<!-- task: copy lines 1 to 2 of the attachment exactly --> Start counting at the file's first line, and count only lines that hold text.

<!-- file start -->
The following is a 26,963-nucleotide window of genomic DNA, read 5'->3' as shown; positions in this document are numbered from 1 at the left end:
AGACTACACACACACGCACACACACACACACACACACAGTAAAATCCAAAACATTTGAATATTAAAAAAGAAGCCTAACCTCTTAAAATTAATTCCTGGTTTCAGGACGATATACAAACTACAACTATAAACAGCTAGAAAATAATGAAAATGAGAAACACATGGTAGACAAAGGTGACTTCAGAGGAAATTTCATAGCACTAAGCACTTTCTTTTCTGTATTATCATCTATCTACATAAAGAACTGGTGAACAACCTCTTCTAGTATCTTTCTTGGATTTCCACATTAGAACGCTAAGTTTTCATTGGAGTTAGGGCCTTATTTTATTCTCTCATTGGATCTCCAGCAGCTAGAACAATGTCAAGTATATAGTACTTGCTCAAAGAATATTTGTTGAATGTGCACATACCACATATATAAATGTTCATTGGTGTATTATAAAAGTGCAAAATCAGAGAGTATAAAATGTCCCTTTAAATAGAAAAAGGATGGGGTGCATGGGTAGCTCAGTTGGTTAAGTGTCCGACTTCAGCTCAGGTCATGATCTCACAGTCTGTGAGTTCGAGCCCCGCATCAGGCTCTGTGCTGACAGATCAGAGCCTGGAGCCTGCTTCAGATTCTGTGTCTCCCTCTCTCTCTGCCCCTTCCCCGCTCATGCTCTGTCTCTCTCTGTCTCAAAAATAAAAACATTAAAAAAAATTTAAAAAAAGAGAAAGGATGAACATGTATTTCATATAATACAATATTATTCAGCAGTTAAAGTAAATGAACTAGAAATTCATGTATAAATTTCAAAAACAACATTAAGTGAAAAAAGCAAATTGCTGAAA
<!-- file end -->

The following is a 26,963-nucleotide window of genomic DNA, read 5'->3' as shown; positions in this document are numbered from 1 at the left end:
AGACTACACACACACGCACACACACACACACACACACAGTAAAATCCAAAACATTTGAATATTAAAAAAGAAGCCTAACCTCTTAAAATTAATTCCTGGTTTCAGGACGATATACAAACTACAACTATAAACAGCTAGAAAATAATGAAAATGAGAAACACATGGTAGACAAAGGTGACTTCAGAGGAAATTTCATAGCACTAAGCACTTTCTTTTCTGTATTATCATCTATCTACATAAAGAACTGGTGAACAACCTCTTCTAGTATCTTTCTTGGATTTCCACATTAGAACGCTAAGTTTTCATTGGAGTTAGGGCCTTATTTTATTCTCTCATTGGATCTCCAGCAGCTAGAACAATGTCAAGTATATAGTACTTGCTCAAAGAATATTTGTTGAATGTGCACATACCACATATATAAATGTTCATTGGTGTATTATAAAAGTGCAAAATCAGAGAGTATAAAATGTCCCTTTAAATAGAAAAAGGATGGGGTGCATGGGTAGCTCAGTTGGTTAAGTGTCCGACTTCAGCTCAGGTCATGATCTCACAGTCTGTGAGTTCGAGCCCCGCATCAGGCTCTGTGCTGACAGATCAGAGCCTGGAGCCTGCTTCAGATTCTGTGTCTCCCTCTCTCTCTGCCCCTTCCCCGCTCATGCTCTGTCTCTCTCTGTCTCAAAAATAAAAACATTAAAAAAAATTTAAAAAAAGAGAAAGGATGAACATGTATTTCATATAATACAATATTATTCAGCAGTTAAAGTAAATGAACTAGAAATTCATGTATAAATTTCAAAAACAACATTAAGTGAAAAAAGCAAATTGCTGAAA